5 overlooked stories that deserve your attention
"Where's the fire?"
President Donald Trump made this quip Monday as he hopped into a fire truck parked outside the White House during an event to kick off the president's "Made in America Week," showcasing products from all 50 states.
"Put it out fast," he said, as Vice President Mike Pence looked on.
The scene played out like an all-too-easy metaphor for an administration that continues to face a multitude of questions about its relationship with Russia and its role in health care reform, as another version of a Republican bill to repeal and replace Obamacare failed to earn enough support from the Senate.
As lawmakers try to stomp out the blazes, here are five stories outside the Beltway you may have missed.
1. Veterans Affairs' deep-seated struggle to handle cases of Gulf War Illness
The Department of Veterans Affairs approves just 17 percent of disability claims for Gulf War veterans, a rate three times lower than other types of claims, according to a report released last week.
A Government Accountability Office report said from 2010 to 2015, the VA approved 18,000 out of more than 100,000 claims for disability benefits for veterans who suffer from Gulf War Illness (GWI), a catch-all term for the host of chronic conditions that stem from being exposed to certain materials — such as burn pits and biological weapons that released chemical toxins into the environment — during deployment in the early 1990s.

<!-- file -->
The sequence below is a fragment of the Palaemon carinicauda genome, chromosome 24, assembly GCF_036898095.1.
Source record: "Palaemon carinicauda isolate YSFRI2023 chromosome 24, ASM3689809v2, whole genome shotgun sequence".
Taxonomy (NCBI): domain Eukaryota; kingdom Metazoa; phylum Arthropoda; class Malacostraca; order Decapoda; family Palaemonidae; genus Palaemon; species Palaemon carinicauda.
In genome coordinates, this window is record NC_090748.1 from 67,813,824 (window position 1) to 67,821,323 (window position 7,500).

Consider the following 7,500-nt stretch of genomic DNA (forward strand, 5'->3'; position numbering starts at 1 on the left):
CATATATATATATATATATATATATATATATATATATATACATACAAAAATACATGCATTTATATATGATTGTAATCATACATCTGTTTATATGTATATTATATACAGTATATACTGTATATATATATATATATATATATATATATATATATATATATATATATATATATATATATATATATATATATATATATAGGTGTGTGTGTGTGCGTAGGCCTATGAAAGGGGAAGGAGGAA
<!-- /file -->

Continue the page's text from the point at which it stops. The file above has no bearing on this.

About 44 percent of the million military members who served during the war have reported medical problems associated with GWI, the report says. It also noted the VA has seen a substantial increase in the number of claims filed for GWI: it processed 11,400 claims in fiscal year 2015, more than double the number five years ago.
The report also found that veterans seeking compensation for GWI waited an average of four months longer to get a decision from the VA than those filing other types of claims, and often, it wasn't clear why the claim was denied.
The low rate of approval is also attributed to apparent confusion among VA staff and the broader system on how to process these claims. The GAO, after interviewing VA staff, said there was "inadequate training," adding that 90 percent of medical examiners hadn't completed the VA's related 90-minute online training course. The course, which was introduced in 2015, is optional.